A comparison of appendectomy outcomes for senior general surgeons and general surgery residents revealed no significant differences in early and late complication rates, use of diagnostic imaging, time from emergency department to operating room, incidence of complicated appendicitis, postop length of stay, and duration of post-op antibiotic treatment.
The only parameter in which a significant difference was seen was that attending surgeons completed the procedure significantly faster by 9 minutes — 39.9 vs. 48.6 minutes, but this may have been influenced by the fact that attending surgeons used laparoscopic staplers 13.5 percent of the time as opposed to use by the residents in only 2 percent of cases, also a significant difference.
This before-and-after study of more than 1,600 appendectomy patients was published in JAMA Surgery. Between 2008 and 2012, residents were permitted to perform appendectomies without direct supervision by an attending surgeon. The pre-2012 group included 548 operations performed by general surgery residents alone. Because of a policy change, all of the appendectomies from 2012 to 2015 were performed by attending surgeons alone or directly supervising a resident.
When I tweeted a link to the abstract of this paper, a number of people commented indignantly that unsupervised residents were a menace to society and such a heinous thing should not be allowed to occur. Never mind the data.
I have been writing about the problem of lack of autonomy for surgical residents since I first started blogging in 2010. In an early post, I quoted a former surgical program director who said one of the unintended consequences of increasing resident supervision was “residents never have the experience with practicing independently.” Many graduates of training lack confidence and take fellowships to gain additional experience.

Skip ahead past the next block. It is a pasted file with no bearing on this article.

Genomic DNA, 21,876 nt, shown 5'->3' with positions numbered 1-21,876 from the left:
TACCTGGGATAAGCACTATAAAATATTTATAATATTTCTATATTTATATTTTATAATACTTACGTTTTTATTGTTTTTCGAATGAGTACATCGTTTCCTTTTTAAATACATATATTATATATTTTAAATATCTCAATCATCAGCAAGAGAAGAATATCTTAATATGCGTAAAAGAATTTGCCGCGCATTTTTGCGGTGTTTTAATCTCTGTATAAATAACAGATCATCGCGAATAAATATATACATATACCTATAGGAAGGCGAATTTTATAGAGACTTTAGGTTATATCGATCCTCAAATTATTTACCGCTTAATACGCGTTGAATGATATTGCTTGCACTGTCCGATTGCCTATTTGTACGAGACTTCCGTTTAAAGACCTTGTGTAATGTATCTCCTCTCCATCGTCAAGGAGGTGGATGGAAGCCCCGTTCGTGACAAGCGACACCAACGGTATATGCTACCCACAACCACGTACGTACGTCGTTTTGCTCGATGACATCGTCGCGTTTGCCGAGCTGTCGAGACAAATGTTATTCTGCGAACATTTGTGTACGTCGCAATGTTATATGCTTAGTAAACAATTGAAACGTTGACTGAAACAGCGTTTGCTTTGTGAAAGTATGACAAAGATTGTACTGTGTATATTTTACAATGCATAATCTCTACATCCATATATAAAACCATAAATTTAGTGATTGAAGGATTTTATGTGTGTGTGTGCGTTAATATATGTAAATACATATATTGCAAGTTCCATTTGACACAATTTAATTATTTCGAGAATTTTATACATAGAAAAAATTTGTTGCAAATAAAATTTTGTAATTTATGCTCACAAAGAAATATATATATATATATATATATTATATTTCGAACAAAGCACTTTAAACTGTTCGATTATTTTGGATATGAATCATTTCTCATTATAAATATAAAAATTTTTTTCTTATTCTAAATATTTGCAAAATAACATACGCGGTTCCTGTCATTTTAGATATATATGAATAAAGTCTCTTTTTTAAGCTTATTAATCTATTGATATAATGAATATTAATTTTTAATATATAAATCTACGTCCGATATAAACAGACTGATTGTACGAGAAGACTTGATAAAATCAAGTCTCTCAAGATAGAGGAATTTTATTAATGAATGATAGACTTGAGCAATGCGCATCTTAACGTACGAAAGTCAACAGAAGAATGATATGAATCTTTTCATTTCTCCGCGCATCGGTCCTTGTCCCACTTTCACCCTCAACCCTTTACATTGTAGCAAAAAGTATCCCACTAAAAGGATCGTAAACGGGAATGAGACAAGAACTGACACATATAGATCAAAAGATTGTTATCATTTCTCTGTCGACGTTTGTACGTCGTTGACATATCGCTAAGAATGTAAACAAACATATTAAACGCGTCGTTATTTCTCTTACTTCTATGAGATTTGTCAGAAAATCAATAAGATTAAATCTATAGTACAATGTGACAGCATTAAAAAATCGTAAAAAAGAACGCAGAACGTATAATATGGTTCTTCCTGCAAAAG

In 2012, I wrote “Resident insecurity is related to a number of factors. To me, the most important of these is that residents almost never operate independently in the 21st century. There is much more supervision than there was in the past. This may be because of increased regulatory scrutiny, medicolegal considerations, and patient demand.”
The problem persists. A few months ago, I cited an address by John R. Potts, III, a former surgical program director and now senior vice-president of surgical accreditation for the ACGME, who said, “I have personally encountered individuals finishing general surgery residency programs who have never completed any operation — regardless how simple and basic — without an attending surgeon being with them throughout that operation.”
The paper I discussed at the beginning of this post was from surgeons at a medical school in Jerusalem, Israel, suggesting decreased resident autonomy is not limited to the U.S.
An accompanying editorial from the department of surgery at the University of Wisconsin commended the authors for publishing their work and pointed out that simulation does not compensate for real-life experience. I agree.
Can’t we reach a middle ground where for certain operations that have been successfully performed by a resident with an attending surgeon scrubbed or present in the operating room, said resident can be permitted to operate with the attending surgeon in the OR lounge or elsewhere in the hospital?
As I said in 2012, “For those who like the pilot/surgeon analogy [I don’t but use it when it supports my biases], would you like to fly with a pilot who had never soloed before? Better for a young surgeon to solo during residency when help is readily available than when she is in practice, don’t you think?”
“Skeptical Scalpel” is a surgeon who blogs at his self-titled site, Skeptical Scalpel.
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